58. You buy soy sauce by the gallon.
59. Your family owns butcher knives bigger than your head.
60. Your parents tell you about how long it took for them to get to school, how horrible the weather was in their native country, and how much they still appreciated going.
61. Your parents buy you clothes and shoes many sizes too big so you can "grow into it" and wear it for years to come.

Thursday, March 21

The article is titled Globalization Proves Disappointing but then it points out that rich countries keep many trade barriers. So isn't it a failure to globalize that causes the problem?
Plastic surgery has become one of those things--like reading the tabloids and watching The Home Shopping Network--that Americans like doing and love ridiculing others for doing. Truly stupid. What's next? Footbinding?
It's official! According to one Democratic consultant, we're all working-class people here in southern Illinois.
Here's an idea: "living profits" laws to guarantee businesses minimum profits by forcing the rich successful small businesses to help out their competitors. Um, it's a joke.
The Chinese government as a hooligan government. But it looks like the Red Brigades would argue Italy's nearly as bad.

Wednesday, March 20

Poor atheists! Over 10 percent of Americans profess no faith, but we're still not popular with the politicians. I guess maybe we are the most reviled minority in America.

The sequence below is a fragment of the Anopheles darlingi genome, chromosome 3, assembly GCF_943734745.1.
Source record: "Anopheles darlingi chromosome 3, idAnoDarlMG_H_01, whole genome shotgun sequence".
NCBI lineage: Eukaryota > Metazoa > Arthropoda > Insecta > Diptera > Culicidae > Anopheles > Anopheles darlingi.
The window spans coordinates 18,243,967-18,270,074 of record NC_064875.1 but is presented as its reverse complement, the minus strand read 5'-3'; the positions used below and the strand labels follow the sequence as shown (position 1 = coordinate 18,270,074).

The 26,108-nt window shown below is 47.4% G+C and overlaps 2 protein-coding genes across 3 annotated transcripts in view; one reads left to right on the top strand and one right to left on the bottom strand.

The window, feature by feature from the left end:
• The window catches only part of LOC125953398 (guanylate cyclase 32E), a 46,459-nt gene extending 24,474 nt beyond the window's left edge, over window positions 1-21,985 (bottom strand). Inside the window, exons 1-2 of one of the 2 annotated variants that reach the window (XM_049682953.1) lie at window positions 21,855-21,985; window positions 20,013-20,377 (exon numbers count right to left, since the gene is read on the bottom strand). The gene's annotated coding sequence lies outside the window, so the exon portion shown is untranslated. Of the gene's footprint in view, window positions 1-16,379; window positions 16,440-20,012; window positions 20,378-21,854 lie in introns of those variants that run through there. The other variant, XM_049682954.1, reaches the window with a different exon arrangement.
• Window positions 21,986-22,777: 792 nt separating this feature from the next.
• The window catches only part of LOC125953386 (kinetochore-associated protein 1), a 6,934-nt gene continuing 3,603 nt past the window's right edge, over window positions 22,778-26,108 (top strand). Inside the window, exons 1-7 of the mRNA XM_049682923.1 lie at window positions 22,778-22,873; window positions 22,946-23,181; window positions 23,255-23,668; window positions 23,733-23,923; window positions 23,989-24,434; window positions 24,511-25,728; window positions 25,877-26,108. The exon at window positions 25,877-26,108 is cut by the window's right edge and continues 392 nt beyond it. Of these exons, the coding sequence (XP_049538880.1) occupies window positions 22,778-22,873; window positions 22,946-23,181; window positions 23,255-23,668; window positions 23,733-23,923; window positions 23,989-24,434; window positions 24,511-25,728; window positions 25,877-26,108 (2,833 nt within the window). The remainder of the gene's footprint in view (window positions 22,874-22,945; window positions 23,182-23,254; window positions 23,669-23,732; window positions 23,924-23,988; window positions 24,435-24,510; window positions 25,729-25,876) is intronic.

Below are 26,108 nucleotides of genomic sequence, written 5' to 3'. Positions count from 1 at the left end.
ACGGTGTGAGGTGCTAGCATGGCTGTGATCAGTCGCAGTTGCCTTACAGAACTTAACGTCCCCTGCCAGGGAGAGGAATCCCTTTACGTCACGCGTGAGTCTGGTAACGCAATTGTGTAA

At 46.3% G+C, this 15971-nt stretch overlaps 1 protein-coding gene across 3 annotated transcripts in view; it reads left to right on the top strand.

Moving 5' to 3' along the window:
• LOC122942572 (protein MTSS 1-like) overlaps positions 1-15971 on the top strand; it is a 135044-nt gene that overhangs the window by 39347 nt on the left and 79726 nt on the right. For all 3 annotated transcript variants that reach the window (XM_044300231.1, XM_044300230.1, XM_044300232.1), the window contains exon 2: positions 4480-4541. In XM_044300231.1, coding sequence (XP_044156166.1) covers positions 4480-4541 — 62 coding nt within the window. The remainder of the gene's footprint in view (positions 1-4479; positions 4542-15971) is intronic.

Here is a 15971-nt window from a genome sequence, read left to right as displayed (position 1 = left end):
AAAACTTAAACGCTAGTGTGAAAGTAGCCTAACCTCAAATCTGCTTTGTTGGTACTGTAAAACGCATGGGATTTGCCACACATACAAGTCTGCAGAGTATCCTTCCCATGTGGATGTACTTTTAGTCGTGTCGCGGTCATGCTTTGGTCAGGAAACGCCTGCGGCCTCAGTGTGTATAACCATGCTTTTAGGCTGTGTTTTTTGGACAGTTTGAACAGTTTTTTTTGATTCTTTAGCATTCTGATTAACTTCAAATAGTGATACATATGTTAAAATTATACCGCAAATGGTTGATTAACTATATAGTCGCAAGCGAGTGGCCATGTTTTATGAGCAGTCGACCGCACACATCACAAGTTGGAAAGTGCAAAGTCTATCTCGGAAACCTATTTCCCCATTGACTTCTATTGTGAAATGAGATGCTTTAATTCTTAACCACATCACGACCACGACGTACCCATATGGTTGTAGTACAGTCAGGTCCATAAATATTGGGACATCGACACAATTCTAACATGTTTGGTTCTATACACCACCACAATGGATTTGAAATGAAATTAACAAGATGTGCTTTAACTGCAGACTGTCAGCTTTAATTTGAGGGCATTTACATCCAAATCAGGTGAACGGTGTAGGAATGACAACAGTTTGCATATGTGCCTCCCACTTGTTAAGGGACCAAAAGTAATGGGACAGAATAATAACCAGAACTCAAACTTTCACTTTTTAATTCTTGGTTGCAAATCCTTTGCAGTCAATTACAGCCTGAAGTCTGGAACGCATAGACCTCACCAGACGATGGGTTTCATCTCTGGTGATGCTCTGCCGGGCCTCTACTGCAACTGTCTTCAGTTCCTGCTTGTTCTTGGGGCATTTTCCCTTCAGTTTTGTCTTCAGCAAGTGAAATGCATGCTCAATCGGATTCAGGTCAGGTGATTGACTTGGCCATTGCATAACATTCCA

Frankly, my brain circuits don't work this way: "When a baseball player with two outs at the bottom of the ninth inning hits a home run to win the game, thousands of spectators simultaneously experience a huge surge of dopamine. People keep coming back, as if addicted to the euphoria of experiencing unexpected rewards." Not me. How can people be so irrational?

Monday, March 18

University Seeking Ex-Rulers for Professors. Former heads of state could leave their jobs gracefully. There goes the academy. Although maybe we could manage an exchange? Ex-professors as rulers, maybe?
These days, PhDs are like opinions and pie holes -- pretty much everybody's got one. Of course, mine is better than anyone else's.
Radioactive Devices Left by Soviets reminds me of Roadside Picnic. Dealing with stuff left by aliens.